Sunday, 27 December 2015


MAM Rio de Janeiro, designed by Affonso Eduardo Reidy in 1953 and inaugurated in 1967

DGF as Fitzcarraldo at the entrance of the exhibition

Temporama, exhibition views


DGF as Marlyn Monroe inside the swimming pool of Temporama

the city of Rio as seen from the blue filter of Temporama

The Parque do Flamengo and the Pão de Açucar as seen from the red filter of Temporama

a rock from the Burle Marx garden below inside the exhibition room

untitled 1985/2015
vase and lily flower on radioclock

untitled 1985/2015
books, bricks and wood

the red desert 1991/2015
red carpets

untitled 1987/2015
plastic buckets and architect lamps

untitled 1987/2015
tennis balls and glass screen

untitled 1985/2015
two telephones

plage parallele 1999/2015
two towels

untitled 1987/2015
aluminium objects and survival blanket

untitled 1985/2015
wood structure
(AE=eternal love (amor eterno))

abstract handkerchief 1986/2015

untitled 1986/2015
carpet on wall and carpet column

vitrine with original documents and photographs of when the works were first shown

visitors to the exhibition

DGF giving an interview

Dominique Gonzalez-Foerster and Pablo Leon de la Barra

night inside Temporama, game of reflections

Double Happiness neon 1999/2015
installed at Bar do Mineiro in Santa Teresa in Rio

Bar do Mineiro's Diogenes Paixão and Dominique Gonzalez-Foerster

20 de Junho a 09 de Agosto de 2015

Temporama is a chronotropic portrait of the artist as a young woman and brings back to life works done by Dominique Gonzalez-Foersterbetween 1985 and 1991, during and soon after her art school years; many of these works are being recreated for the very first time for this exhibition. The early works are full of incipient intuitions and immature desires, exploring ideas and materials that would with time become essential to the artist’s practice: the experience of time and space, the presence of horizontality and color, and the use of carpets, books, and domestic objects as constitutive and recurring elements within the work.

Temporama creates a time zone where the different works coexist, where the past is rethought and the future reimagined. More than an exhibition,Temporama is a time machine,but also an interior park and a garden, a swimming pool and a landscape.

As part of a new work created specially for MAM Rio, Gonzalez-Foerster appears as Marilyn Monroe in the famous skinny dip scene from her unfinished last movie,Something’s Got to Give (1962), with this connecting us back to the early modern days of the museum and the mid-sixties when Gonzalez-Foerster was born.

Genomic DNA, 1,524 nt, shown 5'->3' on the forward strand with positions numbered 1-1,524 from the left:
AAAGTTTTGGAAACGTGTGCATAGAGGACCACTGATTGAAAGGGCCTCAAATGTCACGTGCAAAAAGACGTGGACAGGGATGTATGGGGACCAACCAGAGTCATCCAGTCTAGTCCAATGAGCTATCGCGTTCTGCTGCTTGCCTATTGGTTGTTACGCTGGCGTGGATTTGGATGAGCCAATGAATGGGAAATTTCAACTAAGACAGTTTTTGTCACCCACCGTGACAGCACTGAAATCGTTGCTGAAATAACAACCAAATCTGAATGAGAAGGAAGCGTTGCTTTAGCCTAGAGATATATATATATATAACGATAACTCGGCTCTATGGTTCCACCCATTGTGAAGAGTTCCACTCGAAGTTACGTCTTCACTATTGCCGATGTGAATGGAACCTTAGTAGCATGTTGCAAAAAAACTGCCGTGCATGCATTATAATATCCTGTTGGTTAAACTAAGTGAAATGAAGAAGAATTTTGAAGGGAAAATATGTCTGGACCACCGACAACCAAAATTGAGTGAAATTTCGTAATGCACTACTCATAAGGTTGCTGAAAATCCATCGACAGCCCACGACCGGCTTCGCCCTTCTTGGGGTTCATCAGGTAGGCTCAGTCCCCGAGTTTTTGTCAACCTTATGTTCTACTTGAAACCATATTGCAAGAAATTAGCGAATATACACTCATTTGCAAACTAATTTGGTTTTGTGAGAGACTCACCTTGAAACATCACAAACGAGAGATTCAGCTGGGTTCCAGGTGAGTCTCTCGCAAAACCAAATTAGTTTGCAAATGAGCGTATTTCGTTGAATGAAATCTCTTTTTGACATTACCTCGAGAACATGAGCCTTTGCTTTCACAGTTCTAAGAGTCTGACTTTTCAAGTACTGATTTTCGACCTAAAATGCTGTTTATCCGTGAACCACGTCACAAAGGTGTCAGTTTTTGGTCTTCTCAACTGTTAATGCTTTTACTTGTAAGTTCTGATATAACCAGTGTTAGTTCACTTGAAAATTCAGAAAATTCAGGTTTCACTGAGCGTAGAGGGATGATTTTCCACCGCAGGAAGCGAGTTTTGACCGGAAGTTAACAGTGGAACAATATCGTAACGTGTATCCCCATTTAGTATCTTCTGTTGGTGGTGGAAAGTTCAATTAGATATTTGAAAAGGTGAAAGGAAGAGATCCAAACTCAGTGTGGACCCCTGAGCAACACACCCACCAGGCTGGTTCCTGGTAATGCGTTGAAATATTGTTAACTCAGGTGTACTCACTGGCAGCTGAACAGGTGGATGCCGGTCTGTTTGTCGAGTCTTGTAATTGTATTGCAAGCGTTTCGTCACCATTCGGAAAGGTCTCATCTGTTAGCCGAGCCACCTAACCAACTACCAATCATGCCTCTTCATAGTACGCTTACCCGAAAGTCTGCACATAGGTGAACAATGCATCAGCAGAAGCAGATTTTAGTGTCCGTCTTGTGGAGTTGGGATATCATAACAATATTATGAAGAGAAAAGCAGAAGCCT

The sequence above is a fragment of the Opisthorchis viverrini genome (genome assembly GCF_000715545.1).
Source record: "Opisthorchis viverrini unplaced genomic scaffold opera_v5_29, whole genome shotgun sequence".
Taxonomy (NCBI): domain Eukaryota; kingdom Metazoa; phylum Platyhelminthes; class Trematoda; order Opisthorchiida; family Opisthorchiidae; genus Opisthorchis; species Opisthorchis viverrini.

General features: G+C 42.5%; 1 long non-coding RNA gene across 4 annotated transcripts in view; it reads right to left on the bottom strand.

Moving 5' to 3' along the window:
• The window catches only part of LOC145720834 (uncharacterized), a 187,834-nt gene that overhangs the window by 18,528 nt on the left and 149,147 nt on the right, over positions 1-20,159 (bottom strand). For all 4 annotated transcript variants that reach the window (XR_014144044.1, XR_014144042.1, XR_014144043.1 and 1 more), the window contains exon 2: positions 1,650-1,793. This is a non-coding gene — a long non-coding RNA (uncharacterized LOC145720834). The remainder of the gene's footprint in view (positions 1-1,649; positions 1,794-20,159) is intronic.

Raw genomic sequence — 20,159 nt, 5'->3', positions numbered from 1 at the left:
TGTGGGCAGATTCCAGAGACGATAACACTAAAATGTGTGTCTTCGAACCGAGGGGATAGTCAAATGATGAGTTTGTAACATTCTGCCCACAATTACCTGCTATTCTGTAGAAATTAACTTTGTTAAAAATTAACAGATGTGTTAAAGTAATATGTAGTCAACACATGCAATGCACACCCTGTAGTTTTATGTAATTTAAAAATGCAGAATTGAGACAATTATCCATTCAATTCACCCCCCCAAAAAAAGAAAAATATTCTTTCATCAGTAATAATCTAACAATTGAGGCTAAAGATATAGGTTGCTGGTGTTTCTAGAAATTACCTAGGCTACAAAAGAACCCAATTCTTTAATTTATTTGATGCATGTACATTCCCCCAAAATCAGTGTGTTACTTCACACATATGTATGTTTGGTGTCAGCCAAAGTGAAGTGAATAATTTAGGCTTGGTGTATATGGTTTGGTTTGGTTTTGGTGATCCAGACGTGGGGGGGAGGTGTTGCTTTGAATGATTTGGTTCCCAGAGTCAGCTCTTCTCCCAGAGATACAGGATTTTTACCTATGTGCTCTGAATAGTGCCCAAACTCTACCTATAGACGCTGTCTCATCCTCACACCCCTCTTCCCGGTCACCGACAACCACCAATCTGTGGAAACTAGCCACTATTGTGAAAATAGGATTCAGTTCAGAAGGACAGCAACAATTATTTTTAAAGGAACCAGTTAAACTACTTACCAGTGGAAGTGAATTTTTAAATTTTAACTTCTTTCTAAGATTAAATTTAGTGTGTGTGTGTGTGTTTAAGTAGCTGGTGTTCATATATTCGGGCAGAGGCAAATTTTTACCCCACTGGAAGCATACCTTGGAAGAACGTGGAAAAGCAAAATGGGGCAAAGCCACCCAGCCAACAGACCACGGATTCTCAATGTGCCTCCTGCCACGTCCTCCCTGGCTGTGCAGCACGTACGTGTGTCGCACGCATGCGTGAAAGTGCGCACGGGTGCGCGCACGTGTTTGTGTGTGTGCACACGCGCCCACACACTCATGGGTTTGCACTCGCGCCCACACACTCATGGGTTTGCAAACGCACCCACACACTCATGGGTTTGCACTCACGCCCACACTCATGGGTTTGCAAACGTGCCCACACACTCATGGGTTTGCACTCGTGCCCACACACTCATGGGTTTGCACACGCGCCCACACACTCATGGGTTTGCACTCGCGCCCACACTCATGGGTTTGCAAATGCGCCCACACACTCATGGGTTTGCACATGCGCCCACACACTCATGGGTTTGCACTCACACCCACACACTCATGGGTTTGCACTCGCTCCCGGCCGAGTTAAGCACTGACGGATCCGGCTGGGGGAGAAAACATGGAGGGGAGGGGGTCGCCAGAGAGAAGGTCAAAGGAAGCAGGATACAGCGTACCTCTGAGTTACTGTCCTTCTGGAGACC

MAM’s glass facades covered with red and blue filters become like 3-D glasses that activate the space, allowing the landscape outside to merge with the exhibition space and the art works inside, which in Temporama all become transformed through cultural, artistic, architectural, and emotional metabolization.

Operating in the space between art, cinema, architecture, and literature, most of Gonzalez-Foerster’s work in the past three decades has been concerned with the possibility of physical and mental travel through space and time as a strategy for revealing an emotional understanding of space, memory, reality, and fiction. In a similar way to how she has inhabited rooms, moments, and places, Gonzalez-Foerster has recently embodied many different characters, including Lola Montez, King Ludwig II, Edgar Allan Poe, Bob Dylan, Vera Nabokov, and Fitzcarraldo.

Dominique Gonzalez-Foerster has exhibited all around the world since 1985. She lives between Paris and Rio de Janeiro, and her artistic thinking and practice have been deeply influenced by her experience of Rio. Since 1998 she has developed an extensive body of work related to Brazil, including four films and participations in the 2006 São Paulo Biennale and the 2013 Panorama da Arte Brasileira, both curated by Lisette Lagnado. Her site-specific installation, Desert Park (2010), is located in Inhotim, in Minas Gerais. Through her long-time conversation with Brazilian modern architecture and by showing very early works, Gonzalez-Foerster offers the opportunity to see MAM with different eyes as a setting for twentieth century experiencesand a place of origins and endless beginnings.

Pablo León de la Barra

The Swimming Pool soundtrack includes songs by Arto Lindsay, Cibelle, Miss Kittin, and Tetine. Temporama is a prelude to Gonzalez-Foerster’s retrospective taking place at Centre George Pompidou in Paris this September.

special acknowledgements
tristan bera, jens hoffmann, lisette lagnado, emma lavigne, denise milfont, esther schipper, jochen volz, david waddington, MAM team

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